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2016-17 Season Preview: Trail Blazers may rise or fall

AP Photo/Alex Gallardo
AP Photo/Alex Gallardo

The 2016-17 Portland Trail Blazers face a task that has proved too difficult for many teams in the past: Prove they’re as good as last season’s record.

The Blazers were expected to finish in the bottom tier of the West, but on the backs of Damian Lillard, C.J. McCollum and coach Terry Stotts, they exceeded by a mile. They made the playoffs and, with some injury luck, even managed to clear the first round.

The challenge this year to avoid the same blowback that hit the 2014-15 Suns or the 15-16 Bucks. Both those team blew expectations out of the water only to come back down to earth. Portland may be in a similar situation, or they may just be a playoff team as currently constructed.


Portland lost starters LaMarcus Aldridge to the Spurs, Wes Matthews to the Mavericks and Robin Lopez to the Knicks in free agency. They then traded starting small forward Nic Batum to Charlotte for Gerald Henderson and Noah Vonleh. The group, which looked like a potential conference finalist before injuries hit, was fragmented. Portland was left scrambling to rebuild a starting lineup.

They stayed afloat, and eventually, a hot streak at the turn of the calendar set them up as a contender for a top-six seed in the playoffs. C.J. McCollum averaged 20.8 points per game while shooting 41.7 percent from three. Al-Farouq Aminu became a major defensive asset. Mason Plumlee gave them good minutes, starting all 82 games.

Overall, Portland also had great health. Nine of their top 10 players in minutes per game played in more than 70 contests.

The Blazers put together a Cinderella season, winning 44 games and putting up fights in the playoffs. Everything was great. They had young stars, a good coach, a solid supporting cast and cap space to build into a contender.

Now the bad news: Aside from going 18-7 in January and February, Portland was a below-.500 team. Their season wasn’t a consistent rollover of expectations. They were mediocre, got really hot, then cooled off again. Now, winning those games was an achievement, no doubt, but the results aren’t as encouraging when looked at more closely.


Boston Celtics guard Evan Turner (11) against Phoenix Suns guard John Jenkins (23) in the first quarter during an NBA basketball game, Saturday, March 26, 2016, in Phoenix. (AP Photo/Rick Scuteri)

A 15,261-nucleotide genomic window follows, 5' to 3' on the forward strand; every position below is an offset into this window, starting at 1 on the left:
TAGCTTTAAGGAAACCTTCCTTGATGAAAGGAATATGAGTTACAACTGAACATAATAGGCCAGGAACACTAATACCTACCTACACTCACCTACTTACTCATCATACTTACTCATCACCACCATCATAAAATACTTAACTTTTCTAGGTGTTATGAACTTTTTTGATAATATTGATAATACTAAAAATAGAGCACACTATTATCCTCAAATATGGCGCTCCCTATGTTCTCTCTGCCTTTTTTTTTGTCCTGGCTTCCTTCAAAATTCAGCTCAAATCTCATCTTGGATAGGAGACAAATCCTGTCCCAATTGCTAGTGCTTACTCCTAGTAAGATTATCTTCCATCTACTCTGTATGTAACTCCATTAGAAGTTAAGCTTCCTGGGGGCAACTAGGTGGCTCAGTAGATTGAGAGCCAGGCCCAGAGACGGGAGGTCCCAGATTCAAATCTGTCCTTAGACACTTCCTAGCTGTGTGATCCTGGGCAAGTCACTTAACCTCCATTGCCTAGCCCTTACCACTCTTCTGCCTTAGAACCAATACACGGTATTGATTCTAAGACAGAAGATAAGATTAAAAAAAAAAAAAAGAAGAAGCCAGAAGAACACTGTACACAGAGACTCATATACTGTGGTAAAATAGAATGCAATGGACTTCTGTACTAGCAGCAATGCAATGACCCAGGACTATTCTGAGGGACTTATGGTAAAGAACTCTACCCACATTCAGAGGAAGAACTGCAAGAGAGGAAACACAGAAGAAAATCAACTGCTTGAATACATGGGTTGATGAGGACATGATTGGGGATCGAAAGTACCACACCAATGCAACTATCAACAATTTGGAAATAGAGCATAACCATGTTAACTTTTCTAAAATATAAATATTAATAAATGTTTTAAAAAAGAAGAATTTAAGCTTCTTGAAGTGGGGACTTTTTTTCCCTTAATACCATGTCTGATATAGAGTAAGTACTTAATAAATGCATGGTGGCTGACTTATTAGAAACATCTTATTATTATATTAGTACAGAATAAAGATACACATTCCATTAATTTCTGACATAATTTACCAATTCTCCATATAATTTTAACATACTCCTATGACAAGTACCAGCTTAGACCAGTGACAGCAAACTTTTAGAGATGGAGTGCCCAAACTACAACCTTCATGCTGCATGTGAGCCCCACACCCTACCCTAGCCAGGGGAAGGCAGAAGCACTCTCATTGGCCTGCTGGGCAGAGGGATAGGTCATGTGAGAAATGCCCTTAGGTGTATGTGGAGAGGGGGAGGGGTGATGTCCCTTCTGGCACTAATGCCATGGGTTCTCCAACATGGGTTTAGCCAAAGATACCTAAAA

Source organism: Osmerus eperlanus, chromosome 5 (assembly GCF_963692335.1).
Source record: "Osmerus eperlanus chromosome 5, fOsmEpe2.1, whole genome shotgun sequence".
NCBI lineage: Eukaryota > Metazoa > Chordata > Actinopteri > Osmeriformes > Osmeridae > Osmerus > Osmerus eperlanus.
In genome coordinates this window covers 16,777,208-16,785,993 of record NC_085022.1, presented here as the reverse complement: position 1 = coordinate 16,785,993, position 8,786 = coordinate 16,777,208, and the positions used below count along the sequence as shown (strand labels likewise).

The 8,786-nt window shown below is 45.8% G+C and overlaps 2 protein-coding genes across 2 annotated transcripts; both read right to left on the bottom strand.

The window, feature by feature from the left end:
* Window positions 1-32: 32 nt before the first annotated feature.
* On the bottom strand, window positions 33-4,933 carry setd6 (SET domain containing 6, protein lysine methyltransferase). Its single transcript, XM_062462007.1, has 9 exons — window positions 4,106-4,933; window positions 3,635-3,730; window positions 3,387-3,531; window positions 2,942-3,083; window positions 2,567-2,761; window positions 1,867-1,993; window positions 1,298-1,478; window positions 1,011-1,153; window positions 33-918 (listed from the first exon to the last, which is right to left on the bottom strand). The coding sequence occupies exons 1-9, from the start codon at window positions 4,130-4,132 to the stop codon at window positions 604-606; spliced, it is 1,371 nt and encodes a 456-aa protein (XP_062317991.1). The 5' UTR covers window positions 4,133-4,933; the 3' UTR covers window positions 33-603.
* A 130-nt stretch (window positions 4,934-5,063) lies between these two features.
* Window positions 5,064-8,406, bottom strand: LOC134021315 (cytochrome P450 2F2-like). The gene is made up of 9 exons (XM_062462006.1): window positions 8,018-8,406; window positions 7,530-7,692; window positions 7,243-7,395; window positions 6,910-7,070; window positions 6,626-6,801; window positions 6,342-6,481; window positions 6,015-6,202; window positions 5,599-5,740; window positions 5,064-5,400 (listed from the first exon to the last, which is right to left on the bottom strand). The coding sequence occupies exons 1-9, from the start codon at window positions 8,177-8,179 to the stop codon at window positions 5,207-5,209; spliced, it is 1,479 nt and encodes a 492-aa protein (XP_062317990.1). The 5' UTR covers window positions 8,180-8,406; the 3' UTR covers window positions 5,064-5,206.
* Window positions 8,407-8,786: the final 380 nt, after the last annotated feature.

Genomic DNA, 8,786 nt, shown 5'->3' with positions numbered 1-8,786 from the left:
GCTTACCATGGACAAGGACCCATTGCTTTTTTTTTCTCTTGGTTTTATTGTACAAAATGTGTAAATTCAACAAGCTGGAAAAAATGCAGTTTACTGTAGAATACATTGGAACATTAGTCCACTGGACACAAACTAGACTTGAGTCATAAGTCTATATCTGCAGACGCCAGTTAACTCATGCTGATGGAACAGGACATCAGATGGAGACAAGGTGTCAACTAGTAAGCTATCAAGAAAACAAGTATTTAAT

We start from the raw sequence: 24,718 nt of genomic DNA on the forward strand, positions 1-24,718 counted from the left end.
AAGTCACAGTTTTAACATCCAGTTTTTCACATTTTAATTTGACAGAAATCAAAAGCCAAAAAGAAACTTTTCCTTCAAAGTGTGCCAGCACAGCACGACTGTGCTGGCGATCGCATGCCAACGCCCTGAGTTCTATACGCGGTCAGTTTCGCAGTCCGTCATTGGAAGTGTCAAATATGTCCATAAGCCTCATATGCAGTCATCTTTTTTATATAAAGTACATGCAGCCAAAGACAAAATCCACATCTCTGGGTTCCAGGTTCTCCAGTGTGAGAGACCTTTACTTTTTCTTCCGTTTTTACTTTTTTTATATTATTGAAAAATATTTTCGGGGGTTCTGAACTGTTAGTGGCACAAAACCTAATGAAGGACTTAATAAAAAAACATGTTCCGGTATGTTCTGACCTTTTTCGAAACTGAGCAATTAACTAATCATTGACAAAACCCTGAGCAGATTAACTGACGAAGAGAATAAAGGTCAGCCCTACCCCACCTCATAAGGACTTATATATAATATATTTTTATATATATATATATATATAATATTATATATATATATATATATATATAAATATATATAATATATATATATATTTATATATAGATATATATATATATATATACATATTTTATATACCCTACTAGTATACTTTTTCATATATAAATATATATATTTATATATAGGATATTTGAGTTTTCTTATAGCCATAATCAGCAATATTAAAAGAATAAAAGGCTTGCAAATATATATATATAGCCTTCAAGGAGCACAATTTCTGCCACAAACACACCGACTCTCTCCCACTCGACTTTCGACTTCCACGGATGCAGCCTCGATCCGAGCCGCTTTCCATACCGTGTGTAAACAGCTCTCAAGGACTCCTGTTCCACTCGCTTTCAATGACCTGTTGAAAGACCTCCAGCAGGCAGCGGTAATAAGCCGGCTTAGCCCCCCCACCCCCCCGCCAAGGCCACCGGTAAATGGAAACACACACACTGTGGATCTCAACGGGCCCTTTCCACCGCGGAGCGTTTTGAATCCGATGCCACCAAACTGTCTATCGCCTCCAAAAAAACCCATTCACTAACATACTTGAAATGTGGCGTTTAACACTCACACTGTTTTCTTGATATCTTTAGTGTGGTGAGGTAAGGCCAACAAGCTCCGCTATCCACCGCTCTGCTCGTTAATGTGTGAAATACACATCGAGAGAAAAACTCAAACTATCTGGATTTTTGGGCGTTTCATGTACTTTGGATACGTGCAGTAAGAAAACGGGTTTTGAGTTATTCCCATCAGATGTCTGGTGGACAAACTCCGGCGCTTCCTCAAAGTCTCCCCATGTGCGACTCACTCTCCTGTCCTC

(AP Photo/Rick Scuteri)

The Blazers had two directions they could go in the offseason: Stay pat and try this group for a second time, or go make a power move in free agency and try to jump to the next level.

Portland sort of played it both ways. They retained McCollum, Allen Crabbe and Meyers Leonard, but added Evan Turner and Festus Ezeli. The Evan Turner signing has been controversial, but Portland seems to really believe in him. They gave him a four-year, $70 million contract, even though his fit and value to the team are questionable.

The bigger issue for the Blazers: They almost completely tied themselves to what they have right now, to a pretty crazy degree.

Portland has around $119 million in payroll this season, per HoopsHype, putting them second in the NBA behind the Cavaliers. This puts them well over the tax line of about $113.3 million. While this team may be a playoff squad, it’s hard to justify spending that much on this roster, just judging by talent alone.

Even more problematic, the bill only gets larger. Next season, Portland has Mason Plumlee’s restricted free agency, as well as several team options for their bench players. The only bits of reprieve are Ezeli’s non-guaranteed deal and the money they owe from waiving Anderson Varejao coming finally coming off.

Unless Portland lets every player who could leave next season do so, they will have a payroll greater than $130 million, far above the projected $122 million tax line. They’re still already tied to $116 million in 2018-19 even with all their restricted free agents and non-guarantees potentially coming off the books. Plus they have to add draft pick salaries to that.

Paul Allen is pretty rich, so it’s very possible the tax isn’t a concern to him. Neil Olshey has proven to be a creative executive, and he may be able to balance this non-inviting spreadsheet.

Still, Portland’s offseason was a very strong commitment, at least tacitly, to this roster. The question for them: Is it good enough?


Lillard and McCollum continue to lead the offense, and the surrounding group earns their big paychecks. The Blazers win 45-ish games and put up a competitive series (or win in the first round, depending on where they’re seeded). Evan Turner finds a clear role that makes him everything Portland paid for. Terry Stotts is in Coach of the Year conversation again, and Neil Olshey starts to help improve the long-term stability of the team’s finances without killing what they’ve built.


The Blazers just can’t seem to find the same fire that kept them going. Lillard and McCollum do their best to shoot the team to victory, but there are more injuries and the depth just can’t get it done. Turner clogs up the floor and isn’t very helpful, and opposing teams just hone in on the two major offensive weapons. The Blazers fall fairly far under .500 and are left with no cap flexibility with which to fix a team that is more broken than it looked in 2015-16.

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